Blimey, what a nail biting classic thanks to Mr Avery. I must admit to being utterly drained at the end of the day, I went home, had my dinner and was in bed by 8pm!

Three tables (much to the surprise of the Brits who were expecting two) each 5' by 9', so a large playing area. The battle being refought was Kampar which historically was fought over three or four days at the end of December and start of January 1941.

The two tables the British were expecting were to the east and west of a significant limestone peak of the Gunung Bujang range. On Table One we had the main north-south trunk road passing through a valley between two hills occupied by an Indian Company. They were backed up by a British Company, the main artillery position and some anti- tank guns.

On Table Two the Gurkhas were blocking a secondary trail south through the jungle where an attack could outflank the main position of Table One.

The third table was set off to the south west of the main position and had the beach where the Japanese landed to outflank the British position top the west. There, historically, they had to fight their way through some very tough British troops who were being trained for commando duties and the Argyll & Sutherland Highlanders with some armoured car support.

Robert took overall control and Noddy, Nick and I each umpired one of the tables. The British and Japanese commanders were able to transfer troops between the tables, as long as they controlled the route to allow that, and the artillery and air support could be switched around are required.

My view point was Table One, and suffice to say here that it was a battle where the initiative swung one way and t'other. The Japs had deployed their armour to support a hefty attack on the British positions, and then slogged their way down the table, by-passing some British positions, and clearing others are required.

On Table Two the smallest Japanese force did remarkably well: clearing the Gurkhas from the first ridge but faltering against the second line of defence despite some heroic attempts to break through.

On Table Three the Japs landed and fought a desperate action against the Independent Company, overwhelming it through sheer weight of numbers, before running into the brick wall that was the Highlanders. For some time the brave Scots held the line, but eventually weight of numbers forced them to conduct a fighting withdrawal against an overwhelmingly numerically superior enemy. This they did with some panache, I am told, infliciting hideous casualties on the hordes of Nippon. But all was up. With the odd isolated platoon holding out the Japs by-passed them and streamed up the road towards Table One.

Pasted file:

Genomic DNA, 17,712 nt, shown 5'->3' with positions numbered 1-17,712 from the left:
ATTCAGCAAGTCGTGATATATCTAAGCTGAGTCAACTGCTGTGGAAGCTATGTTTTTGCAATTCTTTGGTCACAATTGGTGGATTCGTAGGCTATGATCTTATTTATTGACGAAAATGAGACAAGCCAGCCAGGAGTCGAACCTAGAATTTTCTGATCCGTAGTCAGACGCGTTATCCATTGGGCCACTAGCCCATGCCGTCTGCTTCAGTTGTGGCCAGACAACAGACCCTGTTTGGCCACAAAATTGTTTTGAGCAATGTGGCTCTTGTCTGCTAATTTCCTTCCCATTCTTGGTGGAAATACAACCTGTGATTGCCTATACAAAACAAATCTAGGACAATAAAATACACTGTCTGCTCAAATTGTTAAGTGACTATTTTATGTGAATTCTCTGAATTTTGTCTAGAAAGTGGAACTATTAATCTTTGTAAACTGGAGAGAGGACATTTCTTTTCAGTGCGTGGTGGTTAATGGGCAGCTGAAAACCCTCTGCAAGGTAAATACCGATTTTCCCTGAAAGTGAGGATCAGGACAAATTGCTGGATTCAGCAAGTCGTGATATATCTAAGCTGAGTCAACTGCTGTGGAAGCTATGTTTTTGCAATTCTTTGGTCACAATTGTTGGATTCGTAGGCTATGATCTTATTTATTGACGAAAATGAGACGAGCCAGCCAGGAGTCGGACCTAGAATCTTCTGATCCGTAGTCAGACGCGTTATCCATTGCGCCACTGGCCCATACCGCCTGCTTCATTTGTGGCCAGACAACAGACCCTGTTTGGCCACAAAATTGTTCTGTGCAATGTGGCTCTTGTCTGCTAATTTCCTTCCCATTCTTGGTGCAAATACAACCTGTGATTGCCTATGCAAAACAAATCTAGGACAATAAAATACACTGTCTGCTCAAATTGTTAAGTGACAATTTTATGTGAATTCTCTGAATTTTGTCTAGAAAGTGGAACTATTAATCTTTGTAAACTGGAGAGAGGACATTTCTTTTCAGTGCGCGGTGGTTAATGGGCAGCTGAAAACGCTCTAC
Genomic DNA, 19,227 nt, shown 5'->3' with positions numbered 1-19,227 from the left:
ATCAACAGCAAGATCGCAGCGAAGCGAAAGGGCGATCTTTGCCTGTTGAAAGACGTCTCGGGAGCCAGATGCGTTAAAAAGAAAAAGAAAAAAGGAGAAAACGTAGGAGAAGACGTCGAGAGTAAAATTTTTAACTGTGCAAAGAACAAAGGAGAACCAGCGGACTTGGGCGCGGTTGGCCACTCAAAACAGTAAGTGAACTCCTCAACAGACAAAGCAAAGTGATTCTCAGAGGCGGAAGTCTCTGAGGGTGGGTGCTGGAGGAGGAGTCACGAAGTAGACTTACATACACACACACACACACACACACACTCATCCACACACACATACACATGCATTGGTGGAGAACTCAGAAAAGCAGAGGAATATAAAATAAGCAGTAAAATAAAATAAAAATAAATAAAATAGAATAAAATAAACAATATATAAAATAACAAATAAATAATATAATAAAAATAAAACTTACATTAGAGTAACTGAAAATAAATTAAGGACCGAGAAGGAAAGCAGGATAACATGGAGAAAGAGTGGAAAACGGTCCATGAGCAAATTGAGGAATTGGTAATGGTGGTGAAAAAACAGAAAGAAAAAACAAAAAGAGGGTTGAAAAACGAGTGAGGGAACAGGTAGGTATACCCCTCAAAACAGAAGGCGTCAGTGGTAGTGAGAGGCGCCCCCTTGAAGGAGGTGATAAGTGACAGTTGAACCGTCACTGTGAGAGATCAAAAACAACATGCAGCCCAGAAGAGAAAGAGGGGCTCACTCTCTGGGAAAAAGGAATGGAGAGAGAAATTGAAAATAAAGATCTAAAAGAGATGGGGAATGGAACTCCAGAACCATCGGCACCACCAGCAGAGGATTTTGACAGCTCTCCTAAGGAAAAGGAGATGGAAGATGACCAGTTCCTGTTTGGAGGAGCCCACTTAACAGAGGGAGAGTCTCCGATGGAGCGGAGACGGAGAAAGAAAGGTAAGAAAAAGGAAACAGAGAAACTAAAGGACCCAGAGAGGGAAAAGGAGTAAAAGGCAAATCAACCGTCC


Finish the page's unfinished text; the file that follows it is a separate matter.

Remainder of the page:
By now the Japs on table one were pushing hard against the British artillery positions, with the 25 pounders now firing over open sights. The Japs surged forward but were twice thrown back by anti-tank gunners fighting hand-to-hand inspired by a British Colonel. One brave Japanese tanker rammed his light tank into the lead 25 pounder, but still the British line held.

But now refugees from Table Three were arriving on their flanks, one vehicle actually on fire as it careered through the streets of Lardak amongst the guns. The Japs were on the flank and only minutes behind them! This was sufficient for the precious guns to be limbered up and moved south, the Japanese pausing to lick their wounds while the valiant defenders, what was left of them anyway, pulled off.

It was a day that went to the wire, but all credit must go to the Japs who did not hesitate but maintained the pressure and kept pushing on.

Full credit must go to Robert Avery for designing such a tremendous set of linked scenarios that really felt like the single entity that they, in fact, were.

For my part, Robert's efforts meant that I could just get on with running my table rather than take overall control, and that was a real treat. It is very interesting how Chinese Whispers (Japanese Whispers) mean that you get snippets of information from other tables, but you actually have no idea what is really going on anywhere else. In fact, when you actually find out, it is interesting how distorted your impression was from the odd sentence you overheard.

Thanks must go to the lads who bought the terrain with them, I think it was one of the prettiest Games Days we've had. Hopefully some pictures will follow. Another fab day at Lard Island, and I'm already thinking about the next one.

Richard Clarke